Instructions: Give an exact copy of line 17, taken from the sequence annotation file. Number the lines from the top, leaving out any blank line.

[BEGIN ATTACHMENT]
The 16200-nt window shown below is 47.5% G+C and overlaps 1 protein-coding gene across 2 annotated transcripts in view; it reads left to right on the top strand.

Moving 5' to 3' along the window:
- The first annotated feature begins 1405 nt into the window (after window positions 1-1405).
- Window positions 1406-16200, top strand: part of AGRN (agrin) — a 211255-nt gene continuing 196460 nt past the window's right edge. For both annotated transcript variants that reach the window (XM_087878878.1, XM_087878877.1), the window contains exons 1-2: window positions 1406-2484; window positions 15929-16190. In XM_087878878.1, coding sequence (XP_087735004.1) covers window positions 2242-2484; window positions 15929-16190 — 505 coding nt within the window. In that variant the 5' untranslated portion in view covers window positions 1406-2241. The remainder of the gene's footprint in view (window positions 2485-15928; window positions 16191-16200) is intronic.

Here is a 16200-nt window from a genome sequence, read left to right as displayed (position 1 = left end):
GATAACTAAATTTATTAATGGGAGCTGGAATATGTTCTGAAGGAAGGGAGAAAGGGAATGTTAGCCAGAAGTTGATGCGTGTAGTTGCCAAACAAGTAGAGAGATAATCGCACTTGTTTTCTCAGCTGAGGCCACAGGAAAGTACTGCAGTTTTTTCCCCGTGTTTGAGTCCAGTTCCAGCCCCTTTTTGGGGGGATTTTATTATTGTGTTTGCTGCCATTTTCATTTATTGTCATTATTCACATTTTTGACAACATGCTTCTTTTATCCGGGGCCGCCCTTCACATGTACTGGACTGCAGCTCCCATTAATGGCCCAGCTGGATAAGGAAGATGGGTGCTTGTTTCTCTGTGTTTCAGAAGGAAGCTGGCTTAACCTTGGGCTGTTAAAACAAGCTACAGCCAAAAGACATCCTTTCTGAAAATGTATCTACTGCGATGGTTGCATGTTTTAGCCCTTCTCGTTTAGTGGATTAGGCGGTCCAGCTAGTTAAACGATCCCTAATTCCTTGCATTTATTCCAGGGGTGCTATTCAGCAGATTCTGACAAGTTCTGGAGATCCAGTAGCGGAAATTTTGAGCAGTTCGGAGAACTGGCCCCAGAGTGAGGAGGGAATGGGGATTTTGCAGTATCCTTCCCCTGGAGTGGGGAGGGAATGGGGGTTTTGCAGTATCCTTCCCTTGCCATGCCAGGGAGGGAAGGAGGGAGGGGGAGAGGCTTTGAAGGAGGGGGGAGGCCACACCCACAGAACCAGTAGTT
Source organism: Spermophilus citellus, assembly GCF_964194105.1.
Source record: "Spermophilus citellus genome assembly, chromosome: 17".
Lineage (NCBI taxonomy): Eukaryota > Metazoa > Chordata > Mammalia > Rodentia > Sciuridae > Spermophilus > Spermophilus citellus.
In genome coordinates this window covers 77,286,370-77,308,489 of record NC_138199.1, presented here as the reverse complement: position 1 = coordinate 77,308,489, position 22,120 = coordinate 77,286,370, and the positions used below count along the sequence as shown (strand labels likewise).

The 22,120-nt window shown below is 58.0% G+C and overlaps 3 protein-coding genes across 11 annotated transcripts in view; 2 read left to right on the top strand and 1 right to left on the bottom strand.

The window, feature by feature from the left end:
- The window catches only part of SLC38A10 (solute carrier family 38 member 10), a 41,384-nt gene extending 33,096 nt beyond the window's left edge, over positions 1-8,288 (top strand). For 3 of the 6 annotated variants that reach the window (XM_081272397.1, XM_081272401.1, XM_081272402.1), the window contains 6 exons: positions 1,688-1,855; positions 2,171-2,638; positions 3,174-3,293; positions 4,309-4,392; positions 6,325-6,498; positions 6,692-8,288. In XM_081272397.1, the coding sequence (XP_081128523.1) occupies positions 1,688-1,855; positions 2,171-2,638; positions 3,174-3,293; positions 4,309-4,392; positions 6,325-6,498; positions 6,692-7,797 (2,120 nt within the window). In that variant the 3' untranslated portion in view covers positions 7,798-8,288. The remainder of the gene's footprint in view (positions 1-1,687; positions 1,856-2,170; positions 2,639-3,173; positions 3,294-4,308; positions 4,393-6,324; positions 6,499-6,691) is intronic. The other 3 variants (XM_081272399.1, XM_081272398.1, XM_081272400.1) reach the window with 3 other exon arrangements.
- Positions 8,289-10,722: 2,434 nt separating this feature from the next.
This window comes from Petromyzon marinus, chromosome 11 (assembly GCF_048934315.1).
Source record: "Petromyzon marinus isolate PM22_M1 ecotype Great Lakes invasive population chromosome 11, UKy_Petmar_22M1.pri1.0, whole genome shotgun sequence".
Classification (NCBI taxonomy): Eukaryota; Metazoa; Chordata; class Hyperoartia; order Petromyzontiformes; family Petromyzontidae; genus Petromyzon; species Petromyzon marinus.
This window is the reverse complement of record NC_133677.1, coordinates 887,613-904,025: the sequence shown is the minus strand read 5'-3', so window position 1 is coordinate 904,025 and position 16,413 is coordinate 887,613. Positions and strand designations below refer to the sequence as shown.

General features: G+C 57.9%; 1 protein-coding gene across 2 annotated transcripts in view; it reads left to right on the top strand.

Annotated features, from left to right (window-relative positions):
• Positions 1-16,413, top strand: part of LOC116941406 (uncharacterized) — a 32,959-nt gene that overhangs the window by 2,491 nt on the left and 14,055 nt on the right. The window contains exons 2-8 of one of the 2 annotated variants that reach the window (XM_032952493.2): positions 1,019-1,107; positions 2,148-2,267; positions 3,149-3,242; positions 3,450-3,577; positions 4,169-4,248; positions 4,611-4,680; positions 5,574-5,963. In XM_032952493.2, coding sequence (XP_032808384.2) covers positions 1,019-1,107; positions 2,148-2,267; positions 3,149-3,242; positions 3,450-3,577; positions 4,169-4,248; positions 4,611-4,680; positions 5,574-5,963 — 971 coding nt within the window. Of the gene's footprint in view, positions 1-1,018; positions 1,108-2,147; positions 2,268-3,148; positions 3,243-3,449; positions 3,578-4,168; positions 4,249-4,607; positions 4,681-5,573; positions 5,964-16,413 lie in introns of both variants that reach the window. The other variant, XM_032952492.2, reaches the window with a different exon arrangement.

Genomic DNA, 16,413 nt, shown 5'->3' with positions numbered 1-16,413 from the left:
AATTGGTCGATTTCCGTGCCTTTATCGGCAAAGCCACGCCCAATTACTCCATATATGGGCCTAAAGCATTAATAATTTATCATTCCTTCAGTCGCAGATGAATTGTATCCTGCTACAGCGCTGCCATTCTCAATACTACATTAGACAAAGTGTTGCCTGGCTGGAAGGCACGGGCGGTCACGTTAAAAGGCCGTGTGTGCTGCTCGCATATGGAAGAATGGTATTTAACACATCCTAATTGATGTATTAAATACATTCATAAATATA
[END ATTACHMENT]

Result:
Classification (NCBI taxonomy): Eukaryota; Metazoa; Chordata; class Hyperoartia; order Petromyzontiformes; family Petromyzontidae; genus Petromyzon; species Petromyzon marinus.